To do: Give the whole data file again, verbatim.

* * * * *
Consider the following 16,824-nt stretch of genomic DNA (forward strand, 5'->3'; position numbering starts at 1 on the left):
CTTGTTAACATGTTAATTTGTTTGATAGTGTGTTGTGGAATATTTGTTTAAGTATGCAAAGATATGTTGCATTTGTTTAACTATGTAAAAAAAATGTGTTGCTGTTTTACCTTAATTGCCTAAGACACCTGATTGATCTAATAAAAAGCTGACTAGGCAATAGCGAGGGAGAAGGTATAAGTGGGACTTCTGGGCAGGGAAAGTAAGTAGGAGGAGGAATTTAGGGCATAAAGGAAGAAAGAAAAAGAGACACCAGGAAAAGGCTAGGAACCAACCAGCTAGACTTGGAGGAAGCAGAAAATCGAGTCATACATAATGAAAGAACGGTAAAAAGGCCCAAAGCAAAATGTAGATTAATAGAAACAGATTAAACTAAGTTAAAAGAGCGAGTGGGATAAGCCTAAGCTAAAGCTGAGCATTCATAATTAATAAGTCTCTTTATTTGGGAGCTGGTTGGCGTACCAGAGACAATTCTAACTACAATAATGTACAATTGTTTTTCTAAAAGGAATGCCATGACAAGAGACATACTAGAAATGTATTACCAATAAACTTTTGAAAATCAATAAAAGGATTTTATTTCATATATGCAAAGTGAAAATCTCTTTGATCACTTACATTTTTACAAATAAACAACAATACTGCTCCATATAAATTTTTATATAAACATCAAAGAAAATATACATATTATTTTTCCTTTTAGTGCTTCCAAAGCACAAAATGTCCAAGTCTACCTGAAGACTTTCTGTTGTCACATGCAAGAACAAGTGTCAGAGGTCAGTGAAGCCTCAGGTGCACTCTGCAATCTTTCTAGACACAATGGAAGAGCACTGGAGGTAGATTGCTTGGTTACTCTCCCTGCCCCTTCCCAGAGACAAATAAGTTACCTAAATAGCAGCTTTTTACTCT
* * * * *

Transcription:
Consider the following 16,824-nt stretch of genomic DNA (forward strand, 5'->3'; position numbering starts at 1 on the left):
CTTGTTAACATGTTAATTTGTTTGATAGTGTGTTGTGGAATATTTGTTTAAGTATGCAAAGATATGTTGCATTTGTTTAACTATGTAAAAAAAATGTGTTGCTGTTTTACCTTAATTGCCTAAGACACCTGATTGATCTAATAAAAAGCTGACTAGGCAATAGCGAGGGAGAAGGTATAAGTGGGACTTCTGGGCAGGGAAAGTAAGTAGGAGGAGGAATTTAGGGCATAAAGGAAGAAAGAAAAAGAGACACCAGGAAAAGGCTAGGAACCAACCAGCTAGACTTGGAGGAAGCAGAAAATCGAGTCATACATAATGAAAGAACGGTAAAAAGGCCCAAAGCAAAATGTAGATTAATAGAAACAGATTAAACTAAGTTAAAAGAGCGAGTGGGATAAGCCTAAGCTAAAGCTGAGCATTCATAATTAATAAGTCTCTTTATTTGGGAGCTGGTTGGCGTACCAGAGACAATTCTAACTACAATAATGTACAATTGTTTTTCTAAAAGGAATGCCATGACAAGAGACATACTAGAAATGTATTACCAATAAACTTTTGAAAATCAATAAAAGGATTTTATTTCATATATGCAAAGTGAAAATCTCTTTGATCACTTACATTTTTACAAATAAACAACAATACTGCTCCATATAAATTTTTATATAAACATCAAAGAAAATATACATATTATTTTTCCTTTTAGTGCTTCCAAAGCACAAAATGTCCAAGTCTACCTGAAGACTTTCTGTTGTCACATGCAAGAACAAGTGTCAGAGGTCAGTGAAGCCTCAGGTGCACTCTGCAATCTTTCTAGACACAATGGAAGAGCACTGGAGGTAGATTGCTTGGTTACTCTCCCTGCCCCTTCCCAGAGACAAATAAGTTACCTAAATAGCAGCTTTTTACTCT